A laser, a beam-splitter and a sophisticated algorithm allow scientists to peer around solid objects.
Normally, seeing around corner is difficult or even impossible.
Scientists from MIT used a laser to bounce photons off solid objects.
When the photons reflect back to a camera, an algorithm recombines the photons into an image.
Superman had X-ray vision, but a pair of scientists has gone one better: seeing around corners.
Ordinarily, the only way to see something outside your line of sight is to stand in front of a mirror or similarly highly reflective surface. Anything behind you or to the side of you reflects light that then bounces off the mirror to your eyes.
But if a person is standing in front of a colored wall, for example, she can't see anything around a corner, because the wall not only absorbs a lot of the light reflected from the objects around it, but scatters it in many directions as well. (This is especially true of anything with a matte finish.)
MIT researchers Ramesh Raskar and Andreas Velten got around this issue using a laser, a beam-splitter and a sophisticated algorithm. They fired a laser through the beam-splitter and at a wall, with pulses occurring every 50 femtoseconds. (A femtosecond is a millionth of a billionth of a second, or the time it takes light to travel about 300 nanometers).
When the laser light hits the splitter, half of it travels to the wall, and then bounces to the object around the corner. The light reflects off the object, hitting the wall again, and then returns to a camera. The other half of the beam just goes directly to the camera. This half-beam serves as a reference, to help measure the time it takes for the other photons (particles of light) to return to the camera.
Using a special algorithm to analyze when the returning photons arrive and checking them against the reference beam, the scientists were able to reconstruct an image of the object they were trying to see. Velten noted that when analyzing the photons, the ones that hit an object in a room will return sooner than the ones that bounce off a rear wall, and the algorithm accounts for that. They could even see three-dimensional objects, such as a mannequin of a running man used in the experiment.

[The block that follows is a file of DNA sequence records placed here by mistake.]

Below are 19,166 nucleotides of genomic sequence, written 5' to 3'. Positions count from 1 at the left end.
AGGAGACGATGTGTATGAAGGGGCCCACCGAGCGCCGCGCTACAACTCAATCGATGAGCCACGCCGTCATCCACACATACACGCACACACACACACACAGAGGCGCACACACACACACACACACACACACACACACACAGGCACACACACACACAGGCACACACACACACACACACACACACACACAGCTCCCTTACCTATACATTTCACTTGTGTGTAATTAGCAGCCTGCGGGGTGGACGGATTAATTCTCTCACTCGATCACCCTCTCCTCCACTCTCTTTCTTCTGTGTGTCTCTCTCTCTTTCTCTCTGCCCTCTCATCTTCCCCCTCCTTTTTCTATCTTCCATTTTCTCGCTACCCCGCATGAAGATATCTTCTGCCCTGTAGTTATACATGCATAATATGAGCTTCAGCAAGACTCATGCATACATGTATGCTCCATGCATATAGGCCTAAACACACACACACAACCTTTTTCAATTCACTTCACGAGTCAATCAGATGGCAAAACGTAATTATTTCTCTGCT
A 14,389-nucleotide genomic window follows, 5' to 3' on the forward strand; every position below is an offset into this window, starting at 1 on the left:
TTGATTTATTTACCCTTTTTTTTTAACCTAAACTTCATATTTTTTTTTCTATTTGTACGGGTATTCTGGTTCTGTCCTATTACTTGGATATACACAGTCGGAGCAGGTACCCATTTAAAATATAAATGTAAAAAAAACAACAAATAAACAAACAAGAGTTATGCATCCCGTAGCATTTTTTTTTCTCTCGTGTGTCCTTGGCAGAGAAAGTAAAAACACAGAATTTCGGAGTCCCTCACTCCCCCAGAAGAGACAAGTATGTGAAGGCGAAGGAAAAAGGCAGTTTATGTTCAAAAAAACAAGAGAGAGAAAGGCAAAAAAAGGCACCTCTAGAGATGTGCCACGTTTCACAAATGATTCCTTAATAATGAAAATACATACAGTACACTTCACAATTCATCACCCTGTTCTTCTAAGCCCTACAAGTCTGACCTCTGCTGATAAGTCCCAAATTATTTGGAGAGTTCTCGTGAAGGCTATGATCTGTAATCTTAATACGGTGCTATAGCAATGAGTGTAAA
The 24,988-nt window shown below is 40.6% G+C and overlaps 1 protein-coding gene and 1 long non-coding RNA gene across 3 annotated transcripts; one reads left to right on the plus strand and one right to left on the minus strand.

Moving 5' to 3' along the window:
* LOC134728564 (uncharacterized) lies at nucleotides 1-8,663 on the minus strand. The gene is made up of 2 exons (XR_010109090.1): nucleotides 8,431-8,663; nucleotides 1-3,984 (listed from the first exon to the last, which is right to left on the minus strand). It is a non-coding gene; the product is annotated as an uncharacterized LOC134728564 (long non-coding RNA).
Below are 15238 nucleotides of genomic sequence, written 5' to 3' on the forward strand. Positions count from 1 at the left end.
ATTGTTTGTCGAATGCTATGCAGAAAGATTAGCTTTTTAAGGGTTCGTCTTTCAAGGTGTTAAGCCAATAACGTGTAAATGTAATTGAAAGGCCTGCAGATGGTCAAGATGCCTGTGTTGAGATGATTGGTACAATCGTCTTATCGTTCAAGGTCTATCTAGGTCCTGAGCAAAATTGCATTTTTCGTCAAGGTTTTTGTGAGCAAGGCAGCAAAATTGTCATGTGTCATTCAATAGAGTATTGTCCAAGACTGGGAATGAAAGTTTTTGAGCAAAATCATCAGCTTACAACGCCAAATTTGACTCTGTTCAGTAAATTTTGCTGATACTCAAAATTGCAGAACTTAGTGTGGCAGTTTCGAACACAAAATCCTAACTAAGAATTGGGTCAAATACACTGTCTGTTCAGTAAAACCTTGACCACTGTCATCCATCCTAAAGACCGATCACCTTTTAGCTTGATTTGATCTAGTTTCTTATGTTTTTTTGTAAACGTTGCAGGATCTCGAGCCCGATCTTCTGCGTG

The resolution isn't, of course, anywhere near as good as a human eye. It can pick up centimeter-size details at a distance of a few meters, so it can only resolve relatively large objects. Raskar noted that a shorter exposure time could boost resolution; the camera is currently using exposures measured in picoseconds. But even so, it is a useful method for detecting things that for whatever reason are not directly in the line of sight. Velten also noted that you could use a similar algorithm in reconstructing images of the insides of a backlit object -- something he wants to explore in medical imaging using visible light, which doesn't have all the bad effects of X-rays or the limitations, such as not being able to "see" soft tissues well. (See Vision Quiz: What Animals Can See.)
Raskar and Velten are no strangers to playing with photons. In December 2011, they demonstrated a camera that could capture frames a trillion times every second.
Robert Boyd, a professor of optics at the University of Rochester, wrote in an email to LiveScience that he is familiar with the duo's "seeing around corners" work and that it is fundamentally sound. How useful it ends up being he isn't sure, though he added that there is no reason it couldn't be implemented in the real world outside of a lab.
For his part, Raskar has always been fascinated with the unseen. "When I was a teenager, it has always bothered me that the world is created around me in real time, that it doesn't exist if I do not look at it," he said. "And so I started thinking about that -- ways to make the invisible visible."
The team foresees the technique's applications including anything that requires seeing out of the line of sight. "It really changes what we can do with a camera," Raskar said. "All of a sudden, the line of sight is no longer a consideration."
The work was published online in the journal Nature Communications.